Editor’s note: The following story, reprinted with permission from the Fayetteville (N.C.) Observer, describes the military success of Norman Park native Command Sgt. Maj. David L. Clark.
FORT BRAGG, N.C. —There are two constants at Fort Bragg.
The first is training — members of the nation's quick reaction and special operations forces at Fort Bragg hone their skills on post every day except Christmas, according to officials.
The other, at least for the past few decades, has been retired Command Sgt. Maj. David L. Clark.
Clark, 86, has more than 63 years of combined service as a soldier and civilian.
On Monday, he was honored at Fort Bragg's Noncommissioned Officer Academy, where an auditorium was named for him. It was the latest recognition for the "living legend" who was inducted as a Distinguished Member of the Special Forces Regiment in 2003 and who received the Fort Bragg Lifetime Achievement Award in 2011.
Clark, who retired in 1984 after 35 years in uniform, continues to serve out of the Army ranks, most recently as plans and capabilities specialist and the senior Department of the Army civilian advisor to the commanding general of the U.S. Army John F. Kennedy Special Warfare Center and School.
Speaking after unveiling a plaque with his likeness engraved on it, Clark said it was a pleasure and an honor to be recognized.
"This is obviously a great blessing to me," he said.
Clark said much of the credit belongs to his cadre, who "did the work 40 years ago."
"If the people that work for you don't do their job, you're going to end up as nothing," he said.
Clark said he had tremendous opportunities throughout his career in conventional and Special Forces units. He continued to jump with Fort Bragg troops until about four years ago.
"I was born a grunt, I'm still a grunt," he said.
Clark said he spent his career trying to give soldiers the tools to do their jobs.
It's a mantra he continues to repeat in his duties at the Special Warfare Center and School. There, officials said, Clark is the first person at work each morning - often appearing in the gym as early as 4:30 a.m. - and the last to leave at night.
Clark also is known for working nearly every weekend, sometimes to the chagrin of his wife, Sylvia.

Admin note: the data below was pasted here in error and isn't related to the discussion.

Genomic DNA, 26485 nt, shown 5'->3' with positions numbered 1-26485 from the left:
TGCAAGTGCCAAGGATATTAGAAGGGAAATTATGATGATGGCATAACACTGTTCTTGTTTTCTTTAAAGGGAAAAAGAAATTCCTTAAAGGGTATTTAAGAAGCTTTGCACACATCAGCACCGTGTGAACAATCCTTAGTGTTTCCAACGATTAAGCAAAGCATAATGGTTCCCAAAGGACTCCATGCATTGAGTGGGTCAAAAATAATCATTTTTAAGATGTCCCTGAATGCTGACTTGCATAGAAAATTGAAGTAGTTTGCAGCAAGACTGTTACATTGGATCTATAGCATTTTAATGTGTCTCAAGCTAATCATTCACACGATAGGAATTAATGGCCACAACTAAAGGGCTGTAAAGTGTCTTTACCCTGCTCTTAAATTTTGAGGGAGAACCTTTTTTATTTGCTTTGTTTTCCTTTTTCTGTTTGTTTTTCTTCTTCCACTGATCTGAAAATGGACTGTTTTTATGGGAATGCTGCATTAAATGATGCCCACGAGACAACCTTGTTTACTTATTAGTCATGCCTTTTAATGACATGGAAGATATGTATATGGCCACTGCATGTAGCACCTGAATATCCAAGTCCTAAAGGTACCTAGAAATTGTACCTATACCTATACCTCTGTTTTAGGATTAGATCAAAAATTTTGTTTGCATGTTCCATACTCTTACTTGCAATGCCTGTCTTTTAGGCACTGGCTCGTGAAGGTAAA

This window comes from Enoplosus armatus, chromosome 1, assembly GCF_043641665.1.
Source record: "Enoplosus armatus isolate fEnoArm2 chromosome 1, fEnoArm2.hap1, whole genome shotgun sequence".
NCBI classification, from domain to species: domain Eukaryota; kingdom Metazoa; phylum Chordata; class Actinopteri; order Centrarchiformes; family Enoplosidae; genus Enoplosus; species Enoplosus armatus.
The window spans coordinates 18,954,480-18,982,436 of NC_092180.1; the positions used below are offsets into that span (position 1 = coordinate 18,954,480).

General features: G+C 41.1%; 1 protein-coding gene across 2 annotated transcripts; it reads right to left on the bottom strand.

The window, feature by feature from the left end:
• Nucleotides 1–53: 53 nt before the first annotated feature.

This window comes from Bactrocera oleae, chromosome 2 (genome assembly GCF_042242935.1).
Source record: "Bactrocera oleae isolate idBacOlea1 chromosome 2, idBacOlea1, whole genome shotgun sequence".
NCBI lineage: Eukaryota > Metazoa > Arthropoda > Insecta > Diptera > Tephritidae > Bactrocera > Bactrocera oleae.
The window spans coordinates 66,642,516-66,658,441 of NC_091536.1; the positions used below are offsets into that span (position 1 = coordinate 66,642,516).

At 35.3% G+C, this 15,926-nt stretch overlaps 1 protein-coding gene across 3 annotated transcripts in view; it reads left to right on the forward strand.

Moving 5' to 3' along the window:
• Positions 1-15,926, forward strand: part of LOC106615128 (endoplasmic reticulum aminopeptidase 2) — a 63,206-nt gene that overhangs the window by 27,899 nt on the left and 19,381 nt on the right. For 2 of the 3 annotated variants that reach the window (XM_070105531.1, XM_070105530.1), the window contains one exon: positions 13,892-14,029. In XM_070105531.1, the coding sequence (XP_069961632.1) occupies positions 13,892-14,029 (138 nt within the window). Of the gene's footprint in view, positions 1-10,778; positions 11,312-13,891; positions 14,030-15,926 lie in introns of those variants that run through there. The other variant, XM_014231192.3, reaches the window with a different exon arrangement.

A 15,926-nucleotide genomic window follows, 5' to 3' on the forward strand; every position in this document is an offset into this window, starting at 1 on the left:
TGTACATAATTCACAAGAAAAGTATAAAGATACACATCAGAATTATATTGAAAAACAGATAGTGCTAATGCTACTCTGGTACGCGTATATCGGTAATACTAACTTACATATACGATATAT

"He's invaluable," said the Special Warfare Center and School's top enlisted leader, Command Sgt. Maj. Frank Gilliand. "This is really befitting of a guy of his caliber. He's been a standard bearer and an icon everywhere he's ever been."
Gilliand and the Special Warfare Center and School's commanding general, Maj. Gen. James B. Linder, each said they often seek Clark's counsel.
"Everybody does," Gilliand said. "I don't think I've ever gone by his office when he hasn't had somebody in his office providing counsel."
Linder said Clark's contributions extend beyond the enlisted ranks.
"It's leaders like Sgt. Maj. Clark who build our officer corps," he said. "This noncommissioned officer's academy grow men like Sgt. Maj. Clark and Sgt. Maj Clark grows men like me."
"We need men like Sgt. Maj. Clark to help leaders like me find our way," Linder said.
In 1975, he was the first enlisted commandant for the Noncommissioned Officer Academy, then housed in 39, two-story World War II-era buildings.
Officials on Fort Bragg opened the new academy last year, with Clark helping to cut the ribbon. That's when he learned of the academy's plans to honor him even further. The news caught Clark off guard.
"I thought you had to be dead and I wondered if he knew something I did not know," said Clark.
When asked how the honor came to be, Clark later gave a simple piece of advise: "You just have to outlive all your enemies."